War Story: Using Options to Buy a House

The clever, under-stated Clay Nielsen was the first to answer Redfin’s call for “war stories,” tales of intrigue and derring-do to give Redfin shoppers an angle on winning deals. This one is *good*.

Here’s Clay story, in his own words:
In May of 2005, my wife and I decided it was time to start looking for a larger house for our growing family. We knew the neighborhood that we wanted to be in, but were having a hard time finding something that was just right. We finally stumbled upon an old “tear down” on a very large lot that would enable us to build a new house that truly fit our needs. We knew that this opportunity would generate competition so, to win our Madison Park house, we submitted an unusual offer at the offer deadline with these terms:

* Our offer would beat any other offer by $5,000 with no cap.
* Ten minutes after the offer deadline, the listing agent had to call us and inform us of the highest offer with escalator received.
* We in turn had to respond within 5 minutes that we would in fact pay $5,000 more their highest offer.
* We cautiously agreed to pay higher offer, which was $175,000 over the original asking price.
* The listing agent then asked us to fax her our offer. We said “no”, that she needed to send us the offer signed by her client so that we did not trigger any further escalators.
* She reluctantly agreed and the house was ours.

The other interested parties were scrambling to figure out how they could reposition their offers to get this prime piece of real estate, but the deal was done.

If you really want to win without committing to a price until you see the price, and without getting into a bidding war or even really a negotiation, you might to try a no-haggle option like this.

For sharing such a great tactic, Clay gets dinner for two at El Gaucho (his choice). Got a great war story? Send it on to glenn (dot) kelman (at) redfin (dot) com — we’ll post it up and send you out for dinner to your favorite restaurant!

  • Peter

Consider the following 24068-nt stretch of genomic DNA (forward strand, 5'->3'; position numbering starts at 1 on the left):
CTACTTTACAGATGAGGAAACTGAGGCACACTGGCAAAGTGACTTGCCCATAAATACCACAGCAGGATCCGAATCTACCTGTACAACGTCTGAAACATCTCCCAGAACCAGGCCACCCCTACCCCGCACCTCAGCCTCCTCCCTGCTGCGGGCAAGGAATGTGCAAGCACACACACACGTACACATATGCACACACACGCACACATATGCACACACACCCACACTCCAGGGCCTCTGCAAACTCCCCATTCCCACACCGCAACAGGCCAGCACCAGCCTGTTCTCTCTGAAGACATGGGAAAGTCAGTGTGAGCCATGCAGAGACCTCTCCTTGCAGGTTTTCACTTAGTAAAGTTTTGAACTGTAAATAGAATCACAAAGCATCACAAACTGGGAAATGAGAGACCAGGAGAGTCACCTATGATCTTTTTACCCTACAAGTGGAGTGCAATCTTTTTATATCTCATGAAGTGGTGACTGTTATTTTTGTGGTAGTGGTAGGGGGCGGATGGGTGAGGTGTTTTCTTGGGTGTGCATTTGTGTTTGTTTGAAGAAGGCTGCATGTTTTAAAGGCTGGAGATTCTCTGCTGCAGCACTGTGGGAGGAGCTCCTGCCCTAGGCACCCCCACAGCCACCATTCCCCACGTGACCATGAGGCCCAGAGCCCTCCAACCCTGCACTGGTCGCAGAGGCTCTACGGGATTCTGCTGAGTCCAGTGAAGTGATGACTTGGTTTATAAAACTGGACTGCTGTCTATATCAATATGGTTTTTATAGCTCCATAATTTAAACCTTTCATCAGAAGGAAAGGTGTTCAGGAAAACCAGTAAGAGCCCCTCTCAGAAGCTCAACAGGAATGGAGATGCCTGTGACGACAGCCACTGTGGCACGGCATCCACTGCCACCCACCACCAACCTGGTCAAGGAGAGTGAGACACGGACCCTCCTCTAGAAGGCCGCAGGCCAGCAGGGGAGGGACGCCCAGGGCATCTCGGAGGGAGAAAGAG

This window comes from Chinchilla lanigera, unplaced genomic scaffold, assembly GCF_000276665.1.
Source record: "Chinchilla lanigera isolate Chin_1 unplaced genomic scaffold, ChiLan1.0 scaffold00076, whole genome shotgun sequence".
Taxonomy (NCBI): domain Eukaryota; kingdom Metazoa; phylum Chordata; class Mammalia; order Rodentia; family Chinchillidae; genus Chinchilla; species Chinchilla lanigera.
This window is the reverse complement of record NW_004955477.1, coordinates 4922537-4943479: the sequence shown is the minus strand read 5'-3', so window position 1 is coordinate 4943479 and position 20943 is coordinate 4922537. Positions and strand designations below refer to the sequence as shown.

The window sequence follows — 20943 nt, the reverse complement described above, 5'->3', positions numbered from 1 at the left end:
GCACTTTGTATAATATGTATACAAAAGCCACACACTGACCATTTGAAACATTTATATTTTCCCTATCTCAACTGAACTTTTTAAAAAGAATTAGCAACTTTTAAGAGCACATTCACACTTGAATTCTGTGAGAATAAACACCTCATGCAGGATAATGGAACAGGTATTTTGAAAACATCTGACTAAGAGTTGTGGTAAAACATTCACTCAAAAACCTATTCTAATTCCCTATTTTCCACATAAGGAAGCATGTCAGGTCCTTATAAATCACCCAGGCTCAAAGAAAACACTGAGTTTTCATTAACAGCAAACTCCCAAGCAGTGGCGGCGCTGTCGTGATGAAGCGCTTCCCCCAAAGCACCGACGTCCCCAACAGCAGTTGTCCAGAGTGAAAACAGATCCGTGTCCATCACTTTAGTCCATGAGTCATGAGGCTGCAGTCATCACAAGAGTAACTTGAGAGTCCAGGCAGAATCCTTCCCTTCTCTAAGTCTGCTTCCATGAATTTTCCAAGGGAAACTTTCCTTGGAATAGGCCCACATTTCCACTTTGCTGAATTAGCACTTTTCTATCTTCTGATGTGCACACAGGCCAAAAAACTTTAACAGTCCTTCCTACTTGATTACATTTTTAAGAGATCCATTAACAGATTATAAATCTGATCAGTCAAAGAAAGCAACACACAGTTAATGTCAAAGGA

In 1998, I traveled to the Boston-area from California to find housing for my wife and I during grad school. On the school’s intranet I found a post by a graduating student who wanted to sell her condo/townhome a few blocks away from campus. I stopped by the house unannounced, introduced myself and discovered over normal chit chat that the seller was coincidentially moving to our neighborhood in California after graduation, but didn’t yet have housing in the uber-competitive bay area housing market. I asked about buying the Boston condo (it was perfect for us) hoping for an inside-deal, but the seller wisely said that the Boston market was as frothy as California and that she was planning on simply taking the highest price (and she had already engaged an agent) based on offers received the next day. She had had indications that at least 6 offers were forthcoming. My wife (who was back in California and hadn’t seen the place) and I quickly determined we wanted condo, but couldn’t afford a bidding war. Therefore, made an offer and we included a clause that obligated the buyer (us) to provide the seller 4 months free housing at the buyer’s home in California. The risk we took is that the seller could’ve been an axe-murderer (we didn’t know her at all other than my “drop-by” meeting the day before) or merely obnoxious as a four-month roommate. We also risked paying a few extra months of our California mortgage before selling, but that was far less than what we wouldn’ve needed to increase our bid to win the deal solely on price. The seller did in fact get 7 offers, most higher than ours, but we won the bid anyway because the seller was worried about her California housing situation and we solved that for her. And a month later we had a random stranger as a roommate for the entire summer.